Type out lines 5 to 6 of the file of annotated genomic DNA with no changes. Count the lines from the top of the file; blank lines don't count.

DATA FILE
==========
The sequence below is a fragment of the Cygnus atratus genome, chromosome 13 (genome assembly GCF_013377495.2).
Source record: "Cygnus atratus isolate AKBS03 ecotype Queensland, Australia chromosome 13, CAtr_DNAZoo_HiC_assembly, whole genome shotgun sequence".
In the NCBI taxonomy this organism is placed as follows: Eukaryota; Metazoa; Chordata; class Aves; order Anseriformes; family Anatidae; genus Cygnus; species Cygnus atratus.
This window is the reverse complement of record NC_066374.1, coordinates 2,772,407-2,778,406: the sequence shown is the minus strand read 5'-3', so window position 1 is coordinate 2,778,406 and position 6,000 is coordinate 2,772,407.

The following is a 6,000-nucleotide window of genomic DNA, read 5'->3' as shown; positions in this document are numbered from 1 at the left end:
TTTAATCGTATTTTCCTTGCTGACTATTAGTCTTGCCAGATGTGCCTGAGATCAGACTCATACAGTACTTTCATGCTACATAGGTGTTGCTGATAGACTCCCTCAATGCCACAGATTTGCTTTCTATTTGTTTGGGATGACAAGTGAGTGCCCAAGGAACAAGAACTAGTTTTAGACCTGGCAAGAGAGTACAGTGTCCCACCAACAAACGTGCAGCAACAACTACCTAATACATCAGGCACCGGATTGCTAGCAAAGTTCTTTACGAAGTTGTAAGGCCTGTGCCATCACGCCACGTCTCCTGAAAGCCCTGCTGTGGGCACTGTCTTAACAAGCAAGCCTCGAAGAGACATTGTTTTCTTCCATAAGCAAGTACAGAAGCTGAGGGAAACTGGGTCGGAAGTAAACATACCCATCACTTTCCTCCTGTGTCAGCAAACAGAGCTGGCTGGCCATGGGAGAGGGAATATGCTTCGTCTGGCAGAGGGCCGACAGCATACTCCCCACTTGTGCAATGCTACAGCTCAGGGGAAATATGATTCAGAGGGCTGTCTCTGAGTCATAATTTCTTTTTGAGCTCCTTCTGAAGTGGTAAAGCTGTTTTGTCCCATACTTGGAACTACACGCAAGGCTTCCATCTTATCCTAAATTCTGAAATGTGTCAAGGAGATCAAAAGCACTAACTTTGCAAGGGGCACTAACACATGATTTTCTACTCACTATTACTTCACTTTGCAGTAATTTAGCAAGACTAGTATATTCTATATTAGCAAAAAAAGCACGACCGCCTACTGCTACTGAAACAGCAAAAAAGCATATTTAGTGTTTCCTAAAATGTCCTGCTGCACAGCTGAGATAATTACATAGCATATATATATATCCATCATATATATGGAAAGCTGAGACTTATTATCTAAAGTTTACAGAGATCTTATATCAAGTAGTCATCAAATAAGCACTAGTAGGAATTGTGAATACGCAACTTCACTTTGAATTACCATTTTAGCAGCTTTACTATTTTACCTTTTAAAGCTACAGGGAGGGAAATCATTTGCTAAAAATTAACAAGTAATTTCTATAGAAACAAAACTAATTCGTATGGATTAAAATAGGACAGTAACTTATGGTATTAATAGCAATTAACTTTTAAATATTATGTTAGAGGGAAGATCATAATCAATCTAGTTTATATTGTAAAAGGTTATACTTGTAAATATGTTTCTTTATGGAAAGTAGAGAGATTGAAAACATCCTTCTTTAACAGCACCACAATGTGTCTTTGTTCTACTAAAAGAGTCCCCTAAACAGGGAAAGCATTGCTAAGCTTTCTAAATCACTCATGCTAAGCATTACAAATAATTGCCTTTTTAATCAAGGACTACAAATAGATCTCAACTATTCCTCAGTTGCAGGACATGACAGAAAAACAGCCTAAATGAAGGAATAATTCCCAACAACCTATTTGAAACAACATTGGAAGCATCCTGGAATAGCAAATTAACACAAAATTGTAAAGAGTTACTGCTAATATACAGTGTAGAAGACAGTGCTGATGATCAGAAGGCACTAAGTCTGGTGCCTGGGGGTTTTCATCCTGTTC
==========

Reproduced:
The following is a 6,000-nucleotide window of genomic DNA, read 5'->3' as shown; positions in this document are numbered from 1 at the left end:
TTTAATCGTATTTTCCTTGCTGACTATTAGTCTTGCCAGATGTGCCTGAGATCAGACTCATACAGTACTTTCATGCTACATAGGTGTTGCTGATAGACTCCCTCAATGCCACAGATTTGCTTTCTATTTGTTTGGGATGACAAGTGAGTGCCCAAGGAACAAGAACTAGTTTTAGACCTGGCAAGAGAGTACAGTGTCCCACCAACAAACGTGCAGCAACAACTACCTAATACATCAGGCACCGGATTGCTAGCAAAGTTCTTTACGAAGTTGTAAGGCCTGTGCCATCACGCCACGTCTCCTGAAAGCCCTGCTGTGGGCACTGTCTTAACAAGCAAGCCTCGAAGAGACATTGTTTTCTTCCATAAGCAAGTACAGAAGCTGAGGGAAACTGGGTCGGAAGTAAACATACCCATCACTTTCCTCCTGTGTCAGCAAACAGAGCTGGCTGGCCATGGGAGAGGGAATATGCTTCGTCTGGCAGAGGGCCGACAGCATACTCCCCACTTGTGCAATGCTACAGCTCAGGGGAAATATGATTCAGAGGGCTGTCTCTGAGTCATAATTTCTTTTTGAGCTCCTTCTGAAGTGGTAAAGCTGTTTTGTCCCATACTTGGAACTACACGCAAGGCTTCCATCTTATCCTAAATTCTGAAATGTGTCAAGGAGATCAAAAGCACTAACTTTGCAAGGGGCACTAACACATGATTTTCTACTCACTATTACTTCACTTTGCAGTAATTTAGCAAGACTAGTATATTCTATATTAGCAAAAAAAGCACGACCGCCTACTGCTACTGAAACAGCAAAAAAGCATATTTAGTGTTTCCTAAAATGTCCTGCTGCACAGCTGAGATAATTACATAGCATATATATATATCCATCATATATATGGAAAGCTGAGACTTATTATCTAAAGTTTACAGAGATCTTATATCAAGTAGTCATCAAATAAGCACTAGTAGGAATTGTGAATACGCAACTTCACTTTGAATTACCATTTTAGCAGCTTTACTATTTTACCTTTTAAAGCTACAGGGAGGGAAATCATTTGCTAAAAATTAACAAGTAATTTCTATAGAAACAAAACTAATTCGTATGGATTAAAATAGGACAGTAACTTATGGTATTAATAGCAATTAACTTTTAAATATTATGTTAGAGGGAAGATCATAATCAATCTAGTTTATATTGTAAAAGGTTATACTTGTAAATATGTTTCTTTATGGAAAGTAGAGAGATTGAAAACATCCTTCTTTAACAGCACCACAATGTGTCTTTGTTCTACTAAAAGAGTCCCCTAAACAGGGAAAGCATTGCTAAGCTTTCTAAATCACTCATGCTAAGCATTACAAATAATTGCCTTTTTAATCAAGGACTACAAATAGATCTCAACTATTCCTCAGTTGCAGGACATGACAGAAAAACAGCCTAAATGAAGGAATAATTCCCAACAACCTATTTGAAACAACATTGGAAGCATCCTGGAATAGCAAATTAACACAAAATTGTAAAGAGTTACTGCTAATATACAGTGTAGAAGACAGTGCTGATGATCAGAAGGCACTAAGTCTGGTGCCTGGGGGTTTTCATCCTGTTC